John Kelsey wrote:

> Unfortunately, we can't make this argument, because this 
> postulated collision algorithm can't be used to find a 
> collision in the whole SHA256 more efficiently than brute force.
> Let's do the counting argument:  Each time we call the 
> 160-bit collision algorithm, we get a new pair which has the 
> same first 160 bits of SHA256 output, and random unrelated 
> last 96 bits of SHA256 output.  Each pair has a probability 
> of 2^{-96} of colliding in the remaining bits.  So, to get a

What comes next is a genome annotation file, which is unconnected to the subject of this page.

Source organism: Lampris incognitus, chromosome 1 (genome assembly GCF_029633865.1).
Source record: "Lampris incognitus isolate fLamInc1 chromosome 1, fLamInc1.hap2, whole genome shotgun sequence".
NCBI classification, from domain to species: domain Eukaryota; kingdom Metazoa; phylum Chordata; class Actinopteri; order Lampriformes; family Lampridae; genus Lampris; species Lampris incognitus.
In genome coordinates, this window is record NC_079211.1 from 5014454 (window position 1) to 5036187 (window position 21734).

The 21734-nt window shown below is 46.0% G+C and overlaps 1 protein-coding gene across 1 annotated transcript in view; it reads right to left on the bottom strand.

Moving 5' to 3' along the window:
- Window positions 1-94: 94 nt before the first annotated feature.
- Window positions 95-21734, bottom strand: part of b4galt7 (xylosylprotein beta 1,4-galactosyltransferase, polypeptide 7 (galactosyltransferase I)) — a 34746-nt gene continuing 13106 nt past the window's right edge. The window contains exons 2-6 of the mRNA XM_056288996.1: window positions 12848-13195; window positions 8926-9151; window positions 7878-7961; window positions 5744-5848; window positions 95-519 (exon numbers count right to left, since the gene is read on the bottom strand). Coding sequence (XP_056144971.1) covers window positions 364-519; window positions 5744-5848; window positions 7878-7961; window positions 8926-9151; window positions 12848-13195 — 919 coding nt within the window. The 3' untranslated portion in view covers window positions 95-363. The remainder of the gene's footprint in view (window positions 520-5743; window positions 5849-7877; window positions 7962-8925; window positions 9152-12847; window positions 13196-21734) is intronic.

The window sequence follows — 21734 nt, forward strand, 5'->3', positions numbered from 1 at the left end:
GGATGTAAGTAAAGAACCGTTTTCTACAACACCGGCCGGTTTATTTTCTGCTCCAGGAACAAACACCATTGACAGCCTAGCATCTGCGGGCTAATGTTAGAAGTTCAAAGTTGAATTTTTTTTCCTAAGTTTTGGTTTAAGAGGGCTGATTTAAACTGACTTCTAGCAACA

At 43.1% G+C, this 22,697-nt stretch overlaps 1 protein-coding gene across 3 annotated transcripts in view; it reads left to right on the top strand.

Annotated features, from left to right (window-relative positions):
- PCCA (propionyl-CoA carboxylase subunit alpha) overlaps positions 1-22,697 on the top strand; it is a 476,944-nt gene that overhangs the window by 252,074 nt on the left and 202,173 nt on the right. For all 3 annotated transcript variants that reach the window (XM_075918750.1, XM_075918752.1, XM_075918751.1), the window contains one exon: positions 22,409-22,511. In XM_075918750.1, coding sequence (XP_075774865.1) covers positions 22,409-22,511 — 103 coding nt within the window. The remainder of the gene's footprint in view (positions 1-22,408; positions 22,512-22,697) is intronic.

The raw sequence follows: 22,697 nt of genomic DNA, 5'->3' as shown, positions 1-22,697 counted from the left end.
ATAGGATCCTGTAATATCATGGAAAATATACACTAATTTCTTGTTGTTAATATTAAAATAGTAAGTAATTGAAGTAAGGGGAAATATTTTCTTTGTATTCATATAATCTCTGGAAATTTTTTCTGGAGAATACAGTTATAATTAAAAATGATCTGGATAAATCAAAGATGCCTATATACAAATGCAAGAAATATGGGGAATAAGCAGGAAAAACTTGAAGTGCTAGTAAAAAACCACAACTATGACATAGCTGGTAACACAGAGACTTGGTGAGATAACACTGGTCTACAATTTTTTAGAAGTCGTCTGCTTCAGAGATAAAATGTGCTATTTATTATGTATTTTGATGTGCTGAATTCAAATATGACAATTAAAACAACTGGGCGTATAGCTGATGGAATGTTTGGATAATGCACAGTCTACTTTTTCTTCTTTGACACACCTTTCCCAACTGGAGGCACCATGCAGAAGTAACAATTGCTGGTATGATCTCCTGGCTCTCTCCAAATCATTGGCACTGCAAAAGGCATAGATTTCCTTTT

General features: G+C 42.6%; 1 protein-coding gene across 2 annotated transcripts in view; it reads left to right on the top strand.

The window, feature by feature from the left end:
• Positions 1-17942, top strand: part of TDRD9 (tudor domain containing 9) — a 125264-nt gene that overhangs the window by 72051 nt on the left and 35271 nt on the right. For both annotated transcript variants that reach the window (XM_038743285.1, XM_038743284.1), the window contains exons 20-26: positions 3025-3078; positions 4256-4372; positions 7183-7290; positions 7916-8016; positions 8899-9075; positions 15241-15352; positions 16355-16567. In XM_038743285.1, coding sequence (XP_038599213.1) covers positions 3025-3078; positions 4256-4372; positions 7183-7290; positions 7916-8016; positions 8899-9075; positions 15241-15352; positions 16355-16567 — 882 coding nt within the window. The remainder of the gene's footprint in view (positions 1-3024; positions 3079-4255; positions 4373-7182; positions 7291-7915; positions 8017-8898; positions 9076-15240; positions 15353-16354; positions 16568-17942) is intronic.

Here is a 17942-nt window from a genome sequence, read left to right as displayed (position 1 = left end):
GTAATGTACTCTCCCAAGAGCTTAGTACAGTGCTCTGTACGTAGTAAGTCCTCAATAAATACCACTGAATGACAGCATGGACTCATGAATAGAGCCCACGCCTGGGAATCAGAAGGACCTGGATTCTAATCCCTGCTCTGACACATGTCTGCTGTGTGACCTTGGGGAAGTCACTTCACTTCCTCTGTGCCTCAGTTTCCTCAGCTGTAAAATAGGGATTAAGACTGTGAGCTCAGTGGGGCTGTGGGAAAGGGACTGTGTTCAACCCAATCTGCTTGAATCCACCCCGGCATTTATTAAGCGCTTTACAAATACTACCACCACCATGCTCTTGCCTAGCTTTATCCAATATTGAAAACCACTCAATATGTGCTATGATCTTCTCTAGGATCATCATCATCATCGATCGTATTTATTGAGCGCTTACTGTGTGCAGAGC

> collision on the whole SHA256 using this 160-bit collision 
> algorithm, we expect to have to try about 2^{96} collision 
> pairs, each found at a cost of 2^{64}.  The resulting work is 
> 2^{64} * 2^{96} = 2^{160}, more than a straight brute-force 
> collision search on SHA256.  

Hmm, wouldn't you expect a lot of partial collisions among all those 2^96 
collision pairs? That is, after
2^80 runs of the algorithm you would obtain your first partial collision in 
collision pairs, don't you?
For 2^96 that's roughly 2^32 such pairs of pairs. Those might help you to speed 
up your search.

Am I missing something here?


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